Harvard's Robotic Fly

Harvard's Robotic Fly



The Saker Falcon

The Saker Falcon is a very big falcon, one of the biggest with a wingspan of 105-129 cm and a length of 47-55cm. It is almost as large as the Gyrfalcon, and is a bird of prey which breeds from eastern Europe eastwards across Asia to Manchuria. There are several sub-species of Saker falcons; the steain Saker and the Altai Saker.

File:Falco cherrug Qatar.jpg

The Saker falcons have a wide range of colors, ranging from dark brown to grey to almost white. Saker falcons are known to lay 2-5 eggs, and in the winter they migrate south to Kazakhstan and the Middle East. Coming from the
United Arab Emirates i have seen many saker falcons as they are popularly used for falconry. The Altai Saker falcons are the favorite of Arab falconers as they are larger and are dark brown and gray. These birds of prey are pretty brave hunters sometimes attacking prey larger than themselves. Also it is known that the Saker falcons have no natural enemies other than human beings. Falconers prefer female falcons as they are more ferocious than the male ones.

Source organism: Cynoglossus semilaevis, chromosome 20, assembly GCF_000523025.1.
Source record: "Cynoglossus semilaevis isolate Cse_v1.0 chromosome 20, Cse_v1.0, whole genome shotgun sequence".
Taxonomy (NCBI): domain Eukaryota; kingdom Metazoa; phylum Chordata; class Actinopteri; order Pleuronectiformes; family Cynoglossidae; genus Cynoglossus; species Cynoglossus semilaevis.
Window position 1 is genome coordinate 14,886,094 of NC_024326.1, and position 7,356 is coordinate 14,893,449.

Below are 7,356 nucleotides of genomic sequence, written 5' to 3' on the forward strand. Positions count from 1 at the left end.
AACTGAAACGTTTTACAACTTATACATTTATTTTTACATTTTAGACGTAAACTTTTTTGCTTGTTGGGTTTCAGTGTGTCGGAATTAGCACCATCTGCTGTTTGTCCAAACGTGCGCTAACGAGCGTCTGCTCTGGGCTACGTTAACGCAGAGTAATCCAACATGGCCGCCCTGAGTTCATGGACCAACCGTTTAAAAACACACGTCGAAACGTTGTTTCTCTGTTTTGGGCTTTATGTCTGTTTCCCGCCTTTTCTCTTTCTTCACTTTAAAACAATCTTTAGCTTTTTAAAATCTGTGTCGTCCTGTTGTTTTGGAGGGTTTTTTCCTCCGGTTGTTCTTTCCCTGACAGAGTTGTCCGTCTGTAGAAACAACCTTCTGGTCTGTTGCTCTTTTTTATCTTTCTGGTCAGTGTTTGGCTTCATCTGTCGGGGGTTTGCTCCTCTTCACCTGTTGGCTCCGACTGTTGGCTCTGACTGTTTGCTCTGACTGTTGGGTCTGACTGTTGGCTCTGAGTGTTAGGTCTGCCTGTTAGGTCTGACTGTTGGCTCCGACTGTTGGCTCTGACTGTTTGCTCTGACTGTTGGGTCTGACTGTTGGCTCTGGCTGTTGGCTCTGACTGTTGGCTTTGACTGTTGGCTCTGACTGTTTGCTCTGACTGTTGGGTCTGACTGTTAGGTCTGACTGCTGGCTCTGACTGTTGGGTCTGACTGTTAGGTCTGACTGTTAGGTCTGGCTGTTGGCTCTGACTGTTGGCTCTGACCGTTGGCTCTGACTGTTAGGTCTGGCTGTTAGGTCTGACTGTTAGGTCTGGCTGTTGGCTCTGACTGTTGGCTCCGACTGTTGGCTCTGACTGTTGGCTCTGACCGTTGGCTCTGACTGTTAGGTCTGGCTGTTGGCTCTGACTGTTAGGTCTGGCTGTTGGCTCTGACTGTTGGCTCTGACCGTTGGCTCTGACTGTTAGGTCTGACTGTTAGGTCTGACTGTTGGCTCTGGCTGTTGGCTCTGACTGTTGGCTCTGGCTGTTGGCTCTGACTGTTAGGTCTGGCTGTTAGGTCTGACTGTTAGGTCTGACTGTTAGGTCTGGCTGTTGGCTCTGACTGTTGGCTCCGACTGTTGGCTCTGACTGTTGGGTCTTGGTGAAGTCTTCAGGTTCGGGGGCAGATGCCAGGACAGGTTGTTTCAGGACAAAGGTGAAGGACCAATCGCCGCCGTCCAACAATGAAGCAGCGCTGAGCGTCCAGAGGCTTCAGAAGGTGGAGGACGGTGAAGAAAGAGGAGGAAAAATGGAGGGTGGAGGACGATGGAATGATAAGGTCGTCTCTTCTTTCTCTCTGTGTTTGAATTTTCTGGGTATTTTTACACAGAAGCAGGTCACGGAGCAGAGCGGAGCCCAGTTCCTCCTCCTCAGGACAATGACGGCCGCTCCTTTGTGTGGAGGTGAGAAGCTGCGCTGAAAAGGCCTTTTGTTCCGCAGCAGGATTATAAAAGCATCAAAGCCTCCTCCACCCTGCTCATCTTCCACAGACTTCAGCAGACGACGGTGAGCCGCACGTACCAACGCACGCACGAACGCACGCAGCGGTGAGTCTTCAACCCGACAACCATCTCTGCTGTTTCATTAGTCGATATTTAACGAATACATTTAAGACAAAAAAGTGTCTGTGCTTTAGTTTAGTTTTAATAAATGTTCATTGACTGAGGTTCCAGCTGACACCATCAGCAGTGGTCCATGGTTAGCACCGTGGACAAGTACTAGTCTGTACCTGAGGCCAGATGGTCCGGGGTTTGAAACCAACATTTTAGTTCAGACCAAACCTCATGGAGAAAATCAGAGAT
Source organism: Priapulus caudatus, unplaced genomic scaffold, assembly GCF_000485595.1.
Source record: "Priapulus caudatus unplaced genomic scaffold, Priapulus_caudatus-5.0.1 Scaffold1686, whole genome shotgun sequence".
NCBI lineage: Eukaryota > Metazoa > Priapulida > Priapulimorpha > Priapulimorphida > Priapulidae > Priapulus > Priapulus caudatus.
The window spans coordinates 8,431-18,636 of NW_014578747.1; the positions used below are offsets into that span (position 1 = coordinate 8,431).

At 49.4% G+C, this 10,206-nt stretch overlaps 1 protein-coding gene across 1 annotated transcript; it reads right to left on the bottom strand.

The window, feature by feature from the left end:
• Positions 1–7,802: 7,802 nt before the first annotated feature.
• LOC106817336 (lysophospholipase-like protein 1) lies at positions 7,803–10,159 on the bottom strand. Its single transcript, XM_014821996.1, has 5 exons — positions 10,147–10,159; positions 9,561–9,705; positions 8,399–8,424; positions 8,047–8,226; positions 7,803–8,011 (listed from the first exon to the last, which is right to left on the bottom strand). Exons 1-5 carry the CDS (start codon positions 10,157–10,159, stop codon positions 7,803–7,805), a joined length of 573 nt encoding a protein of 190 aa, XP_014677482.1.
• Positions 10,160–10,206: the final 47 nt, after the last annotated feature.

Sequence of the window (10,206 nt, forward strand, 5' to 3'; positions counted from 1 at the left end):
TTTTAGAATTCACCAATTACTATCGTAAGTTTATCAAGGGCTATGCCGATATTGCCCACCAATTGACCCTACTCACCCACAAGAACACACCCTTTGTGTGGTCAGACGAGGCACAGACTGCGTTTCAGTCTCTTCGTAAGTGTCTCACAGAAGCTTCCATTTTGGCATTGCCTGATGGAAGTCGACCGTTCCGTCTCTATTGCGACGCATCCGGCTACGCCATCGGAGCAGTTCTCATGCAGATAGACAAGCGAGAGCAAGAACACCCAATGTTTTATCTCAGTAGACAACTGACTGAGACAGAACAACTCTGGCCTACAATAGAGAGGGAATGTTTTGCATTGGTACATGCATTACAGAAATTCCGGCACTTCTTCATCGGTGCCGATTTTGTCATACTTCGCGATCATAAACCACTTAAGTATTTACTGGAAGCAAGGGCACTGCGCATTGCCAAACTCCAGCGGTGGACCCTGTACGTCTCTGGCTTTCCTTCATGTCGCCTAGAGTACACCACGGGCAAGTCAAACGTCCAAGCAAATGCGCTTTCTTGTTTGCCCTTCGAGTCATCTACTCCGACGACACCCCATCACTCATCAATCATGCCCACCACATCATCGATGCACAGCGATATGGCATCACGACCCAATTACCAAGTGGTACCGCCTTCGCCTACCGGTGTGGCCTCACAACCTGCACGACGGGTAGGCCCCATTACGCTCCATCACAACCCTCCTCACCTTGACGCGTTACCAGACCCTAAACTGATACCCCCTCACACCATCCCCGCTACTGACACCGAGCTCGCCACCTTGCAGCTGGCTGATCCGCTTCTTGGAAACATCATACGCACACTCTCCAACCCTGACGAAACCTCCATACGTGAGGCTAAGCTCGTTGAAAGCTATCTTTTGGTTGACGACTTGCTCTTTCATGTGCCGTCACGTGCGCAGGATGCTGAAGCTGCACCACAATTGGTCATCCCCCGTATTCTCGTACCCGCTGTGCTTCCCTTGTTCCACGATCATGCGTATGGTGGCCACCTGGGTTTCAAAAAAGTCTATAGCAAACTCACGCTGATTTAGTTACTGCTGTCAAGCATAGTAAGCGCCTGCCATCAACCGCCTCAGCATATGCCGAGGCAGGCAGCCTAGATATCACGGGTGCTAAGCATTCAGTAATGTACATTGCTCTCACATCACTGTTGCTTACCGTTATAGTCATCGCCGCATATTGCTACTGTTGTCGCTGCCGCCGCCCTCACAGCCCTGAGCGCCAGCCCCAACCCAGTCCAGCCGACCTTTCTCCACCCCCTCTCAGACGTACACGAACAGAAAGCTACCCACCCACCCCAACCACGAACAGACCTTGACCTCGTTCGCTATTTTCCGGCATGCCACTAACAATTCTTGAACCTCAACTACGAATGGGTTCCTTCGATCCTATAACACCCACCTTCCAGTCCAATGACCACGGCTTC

( Warning some gruesome images) In this video Shaikh Hamdan Bin Zayed Al Nahyan of Abu Dhabi is shown with a group of friends going out to practice falconry in the desert of Abu Dhabi and you get a little taste of Arabian music.

The Saker falcons are now facing extinction, however, there are no accurate figures for the population of Saker Falcons, but it is believed that there are only 1000 pairs of birds left in Russia and 130 pairs in the rest of Europe. Due to their extremely large wingspan the Saker falcons are able to fly at very high speeds up to 200mph, this is one of the main reasons why the Sakers are popular in falconry. The have large eyes and a hooked beak which help them to find and eliminate their prey.

In the next video a man is shown training his magnificent Saker falcon, Herbert.